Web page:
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Wave energy, sediment supply, and sea-level fall: Late Holocene basin infilling in southern Brazil Christopher Hein, Ioannis Georgiou, Duncan FitzGerald, Luiz Polido de Souza, Antonio Klein, & Joao Thadeu de Menezes Coastal Sediments 2015 13 May 2015


Approach: Basin Infilling During SL Fall

Angulo et al., 2006, QSR


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Study Site: The Strandplains of Central Santa Catarina

Navegantes Tijucas Santa Catarina Rio Grande do Sul

Pinheira


Navegantes Strandplain • A: 45 km2 • Fed by Itajaí River Bedrock • Narrow, exposed plain Headland • Fine-grained, dissipative beach Navegantes o nearshore • 0.11 Strandplain Itajaí Itajaí River Bedrock Headland


Pinheira Strandplain 5 km

Massiambu River

Ilha de Santa Catarina N

Dune fields

Bedrock

Bedrock headlands

Bedrock headlands

Madre River

Dune field

• A: 60 km2 • Offshore sediment source; highly protected embayment • 0.18o nearshore


Tijucas Strandplain • A: 90 km2 • Fed by Tijucas River • Muddy beach • 0.06o nearshore N

Tijucas River mud coarse sand beach

liquid mud


Tijucas Basin Infill: Changing Depositional Setting

Seaward Direction: basin-fill mud sequence thickens; beachface & foreshore units thin


Tijucas Basin Infill: Changing Depositional Setting


Tijucas Basin Infill: Changing Depositional Setting

0m 8m


Tijucas Basin Infill: Changing Depositional Setting

Seaward Direction: progradational reflections shallow; mud % increases


Tijucas Basin Infill: Changing Depositional Setting

Seaward Direction: shoreline becomes more “protected�

modified from Wiegel, 1964, Oceanographical Engineering


5800 BP

2500 BP

Autogenic Change: Decreasing Wave Energy 96

1000 BP

Modern

72 48 24 0

Wave Energy Transport (KW/m)

120


Bay Infilling at Pinheira

modified from Hein et al., 2013, Sedimentology

• Nearly constant progradation rate • Sand-dominated • 9-10 m thick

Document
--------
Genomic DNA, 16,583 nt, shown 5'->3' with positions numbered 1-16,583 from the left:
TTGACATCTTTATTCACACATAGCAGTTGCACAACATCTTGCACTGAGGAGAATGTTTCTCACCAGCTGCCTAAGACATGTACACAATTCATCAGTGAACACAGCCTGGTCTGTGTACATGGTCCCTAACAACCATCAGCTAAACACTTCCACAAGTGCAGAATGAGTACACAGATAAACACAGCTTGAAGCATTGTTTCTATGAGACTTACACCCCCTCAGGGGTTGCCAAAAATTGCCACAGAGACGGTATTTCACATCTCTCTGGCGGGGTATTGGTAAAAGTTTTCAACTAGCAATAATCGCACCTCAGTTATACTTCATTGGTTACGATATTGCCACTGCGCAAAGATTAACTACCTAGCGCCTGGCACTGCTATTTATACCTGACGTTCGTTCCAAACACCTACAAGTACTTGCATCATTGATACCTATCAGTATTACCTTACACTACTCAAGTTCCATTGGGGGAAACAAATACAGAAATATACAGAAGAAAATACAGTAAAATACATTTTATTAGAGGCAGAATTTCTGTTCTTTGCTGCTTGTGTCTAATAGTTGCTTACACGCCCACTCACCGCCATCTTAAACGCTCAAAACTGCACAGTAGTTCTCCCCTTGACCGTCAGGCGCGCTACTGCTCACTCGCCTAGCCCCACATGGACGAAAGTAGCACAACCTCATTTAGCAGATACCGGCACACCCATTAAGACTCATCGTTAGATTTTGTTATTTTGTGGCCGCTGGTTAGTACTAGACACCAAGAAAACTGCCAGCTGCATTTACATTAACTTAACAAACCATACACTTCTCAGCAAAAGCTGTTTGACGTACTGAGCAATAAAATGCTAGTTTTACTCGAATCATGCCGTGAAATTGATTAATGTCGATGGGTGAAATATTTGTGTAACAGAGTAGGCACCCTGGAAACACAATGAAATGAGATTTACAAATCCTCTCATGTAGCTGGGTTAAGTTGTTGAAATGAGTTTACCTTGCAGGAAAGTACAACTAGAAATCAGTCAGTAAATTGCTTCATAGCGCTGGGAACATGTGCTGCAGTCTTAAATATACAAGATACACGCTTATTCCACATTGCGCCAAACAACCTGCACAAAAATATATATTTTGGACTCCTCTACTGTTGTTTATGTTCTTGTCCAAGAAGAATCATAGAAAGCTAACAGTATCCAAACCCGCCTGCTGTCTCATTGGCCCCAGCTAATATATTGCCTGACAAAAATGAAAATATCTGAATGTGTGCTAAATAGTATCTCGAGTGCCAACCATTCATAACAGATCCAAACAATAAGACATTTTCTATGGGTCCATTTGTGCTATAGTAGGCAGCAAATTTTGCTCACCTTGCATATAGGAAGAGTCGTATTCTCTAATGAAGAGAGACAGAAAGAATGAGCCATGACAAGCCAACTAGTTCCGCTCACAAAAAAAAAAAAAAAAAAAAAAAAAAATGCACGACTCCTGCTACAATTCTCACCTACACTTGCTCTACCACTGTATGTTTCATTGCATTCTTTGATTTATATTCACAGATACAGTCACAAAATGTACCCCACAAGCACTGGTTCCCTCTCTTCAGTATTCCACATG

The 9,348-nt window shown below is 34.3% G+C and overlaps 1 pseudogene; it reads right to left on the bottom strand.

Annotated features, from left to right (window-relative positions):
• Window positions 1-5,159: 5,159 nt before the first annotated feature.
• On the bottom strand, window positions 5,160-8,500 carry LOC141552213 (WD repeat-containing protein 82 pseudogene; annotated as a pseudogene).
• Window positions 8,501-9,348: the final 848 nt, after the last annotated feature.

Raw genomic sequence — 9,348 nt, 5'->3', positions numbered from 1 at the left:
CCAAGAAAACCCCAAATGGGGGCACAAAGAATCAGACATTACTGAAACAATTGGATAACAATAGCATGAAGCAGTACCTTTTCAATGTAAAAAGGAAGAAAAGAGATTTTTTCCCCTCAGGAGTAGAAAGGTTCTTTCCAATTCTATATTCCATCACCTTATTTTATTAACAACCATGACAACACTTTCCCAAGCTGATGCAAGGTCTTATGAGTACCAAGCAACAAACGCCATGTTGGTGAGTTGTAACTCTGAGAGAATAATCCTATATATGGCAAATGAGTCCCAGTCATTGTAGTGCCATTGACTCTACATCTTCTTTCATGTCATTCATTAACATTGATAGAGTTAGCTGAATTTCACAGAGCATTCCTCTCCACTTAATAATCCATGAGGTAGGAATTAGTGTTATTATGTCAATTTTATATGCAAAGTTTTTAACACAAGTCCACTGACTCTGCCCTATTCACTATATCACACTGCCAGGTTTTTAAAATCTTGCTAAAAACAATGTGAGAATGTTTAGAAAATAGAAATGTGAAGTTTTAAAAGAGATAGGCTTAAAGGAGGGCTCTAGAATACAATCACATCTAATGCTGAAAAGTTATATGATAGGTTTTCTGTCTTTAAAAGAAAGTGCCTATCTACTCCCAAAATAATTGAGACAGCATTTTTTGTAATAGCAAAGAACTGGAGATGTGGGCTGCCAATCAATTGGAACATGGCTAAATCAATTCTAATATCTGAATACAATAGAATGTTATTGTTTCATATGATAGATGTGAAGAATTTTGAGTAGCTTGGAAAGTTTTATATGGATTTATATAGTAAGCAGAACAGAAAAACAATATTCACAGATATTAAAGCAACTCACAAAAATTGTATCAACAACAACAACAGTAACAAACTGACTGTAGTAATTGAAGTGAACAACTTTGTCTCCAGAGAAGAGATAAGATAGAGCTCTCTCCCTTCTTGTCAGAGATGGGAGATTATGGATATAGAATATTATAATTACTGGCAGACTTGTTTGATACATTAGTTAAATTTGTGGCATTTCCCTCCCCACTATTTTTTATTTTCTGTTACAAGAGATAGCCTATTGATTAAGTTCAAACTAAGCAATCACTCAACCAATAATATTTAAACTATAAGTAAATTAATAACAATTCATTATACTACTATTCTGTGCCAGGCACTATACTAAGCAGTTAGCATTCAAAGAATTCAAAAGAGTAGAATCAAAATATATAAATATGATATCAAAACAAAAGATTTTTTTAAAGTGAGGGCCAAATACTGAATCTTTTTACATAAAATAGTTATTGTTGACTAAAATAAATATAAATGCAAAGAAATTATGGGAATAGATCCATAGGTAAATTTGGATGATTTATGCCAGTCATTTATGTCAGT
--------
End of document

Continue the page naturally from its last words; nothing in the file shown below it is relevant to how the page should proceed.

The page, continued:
Bay Infilling at Navegantes

• Progradation rate poorly constrained (0.5-1.0 m/yr time averaged) • Sand-dominated, with thin mud unit at base • 8-16 m thick Holocene sequence


Sediment Sources: Local & Distal ItajaĂ­ River Ad = 15,500 km2 Qw = 230 m3/sec

Massiambu River Ad = 70 km2 Qw = 2 m3/sec

Tijucas River Ad = 2420 km2 Qw = 40 m3/sec

25 km

Sao Francisco River

S.C. Coast

Madre River Ad = 330 km2 Qw = 7 m3/sec

Rio de la Plata (Ad = 3,100,000 km2 Qw = 22,500 m3/sec)


Tijucas: Vt: 14.8x108 m3 Vs: 6% Vs/Qw: 0.67x108 m3/km3

Pinheira: Vt: 9.1x108 m3 Vs: ~100% Vs/Qw: 34.7x108 m3/km3

Navegantes: Vt: 5.8x108 m3 Vs: ~75% Vs/Qw: 0.62x108 m3/km3

Insights Through Inter-site Comparisons


Summary & Conclusions Allogenic controls on basin infilling in southern Brazil: • Sea-level fall dominant; fluvial & shelf sediment source • Differences in wave energy (& geology?) responsible for inter-site differences in infill sequences Autogenic controls on basin infilling in southern Brazil (Tijucas): • Mud infilling in deeply embayed compartment causes bay shoaling • Produce thick, muddy sequences  dampens wave energy & produces rare muddy beach • Spatial variability in sediment texture: implications for future transgression


Upcoming Coastal Geology Technical Session!

Field and Modeling Approaches to Understanding the Response of Coupled Barrier-Backbarrier Systems to Coastal Change Conveners: Christopher Hein (VIMS) & Jorge Lorenzo-Trueba (MSU) Geological Society of America Annual Meeting 1–4 November 2015 Baltimore, MD Abstracts Due: 11 August 2015 Questions?: hein@vims.edu


Autogenic Change: Decreasing Wave Energy

Brazil Strandplains Coastal Sediments 2015 Presentation  
Brazil Strandplains Coastal Sediments 2015 Presentation  

Presentation from Hein's presentation on Tijucas, Pinheira, and Navegantes from the Coastal Sediments 2015 conference.

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